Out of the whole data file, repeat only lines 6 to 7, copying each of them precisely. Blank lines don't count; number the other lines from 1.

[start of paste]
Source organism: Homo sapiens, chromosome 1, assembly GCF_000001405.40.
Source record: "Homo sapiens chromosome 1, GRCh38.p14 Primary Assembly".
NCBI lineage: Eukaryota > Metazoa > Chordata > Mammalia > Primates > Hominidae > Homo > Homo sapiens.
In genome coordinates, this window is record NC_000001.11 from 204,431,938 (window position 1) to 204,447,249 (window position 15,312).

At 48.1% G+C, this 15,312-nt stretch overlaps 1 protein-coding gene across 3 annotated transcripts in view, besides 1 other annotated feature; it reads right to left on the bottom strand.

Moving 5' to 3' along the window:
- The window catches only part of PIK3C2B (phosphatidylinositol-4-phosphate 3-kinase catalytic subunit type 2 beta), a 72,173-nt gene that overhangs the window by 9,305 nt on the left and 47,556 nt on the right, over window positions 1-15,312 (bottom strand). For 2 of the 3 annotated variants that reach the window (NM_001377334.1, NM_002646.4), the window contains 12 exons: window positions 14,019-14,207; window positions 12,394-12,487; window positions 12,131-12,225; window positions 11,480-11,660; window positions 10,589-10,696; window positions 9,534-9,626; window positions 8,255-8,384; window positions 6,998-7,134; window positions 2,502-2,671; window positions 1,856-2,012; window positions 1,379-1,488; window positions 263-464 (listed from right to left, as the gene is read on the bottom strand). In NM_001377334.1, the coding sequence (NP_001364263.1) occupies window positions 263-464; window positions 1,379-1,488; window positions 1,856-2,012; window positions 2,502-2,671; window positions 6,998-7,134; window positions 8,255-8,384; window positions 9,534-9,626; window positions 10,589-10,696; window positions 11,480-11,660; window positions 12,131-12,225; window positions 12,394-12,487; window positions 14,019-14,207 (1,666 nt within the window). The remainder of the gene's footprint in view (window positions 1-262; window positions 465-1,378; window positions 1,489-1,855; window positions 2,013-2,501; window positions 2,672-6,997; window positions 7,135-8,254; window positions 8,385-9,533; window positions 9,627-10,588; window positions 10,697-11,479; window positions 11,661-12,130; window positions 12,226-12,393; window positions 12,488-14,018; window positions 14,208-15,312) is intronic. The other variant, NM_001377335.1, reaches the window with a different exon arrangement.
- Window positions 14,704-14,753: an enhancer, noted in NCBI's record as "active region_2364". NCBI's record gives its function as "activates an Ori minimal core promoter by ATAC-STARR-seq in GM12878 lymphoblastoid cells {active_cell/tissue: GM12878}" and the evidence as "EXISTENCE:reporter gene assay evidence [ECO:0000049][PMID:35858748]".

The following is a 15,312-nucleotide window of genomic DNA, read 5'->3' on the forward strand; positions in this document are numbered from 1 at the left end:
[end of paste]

Moving 5' to 3' along the window:
- The window catches only part of PIK3C2B (phosphatidylinositol-4-phosphate 3-kinase catalytic subunit type 2 beta), a 72,173-nt gene that overhangs the window by 9,305 nt on the left and 47,556 nt on the right, over window positions 1-15,312 (bottom strand). For 2 of the 3 annotated variants that reach the window (NM_001377334.1, NM_002646.4), the window contains 12 exons: window positions 14,019-14,207; window positions 12,394-12,487; window positions 12,131-12,225; window positions 11,480-11,660; window positions 10,589-10,696; window positions 9,534-9,626; window positions 8,255-8,384; window positions 6,998-7,134; window positions 2,502-2,671; window positions 1,856-2,012; window positions 1,379-1,488; window positions 263-464 (listed from right to left, as the gene is read on the bottom strand). In NM_001377334.1, the coding sequence (NP_001364263.1) occupies window positions 263-464; window positions 1,379-1,488; window positions 1,856-2,012; window positions 2,502-2,671; window positions 6,998-7,134; window positions 8,255-8,384; window positions 9,534-9,626; window positions 10,589-10,696; window positions 11,480-11,660; window positions 12,131-12,225; window positions 12,394-12,487; window positions 14,019-14,207 (1,666 nt within the window). The remainder of the gene's footprint in view (window positions 1-262; window positions 465-1,378; window positions 1,489-1,855; window positions 2,013-2,501; window positions 2,672-6,997; window positions 7,135-8,254; window positions 8,385-9,533; window positions 9,627-10,588; window positions 10,697-11,479; window positions 11,661-12,130; window positions 12,226-12,393; window positions 12,488-14,018; window positions 14,208-15,312) is intronic. The other variant, NM_001377335.1, reaches the window with a different exon arrangement.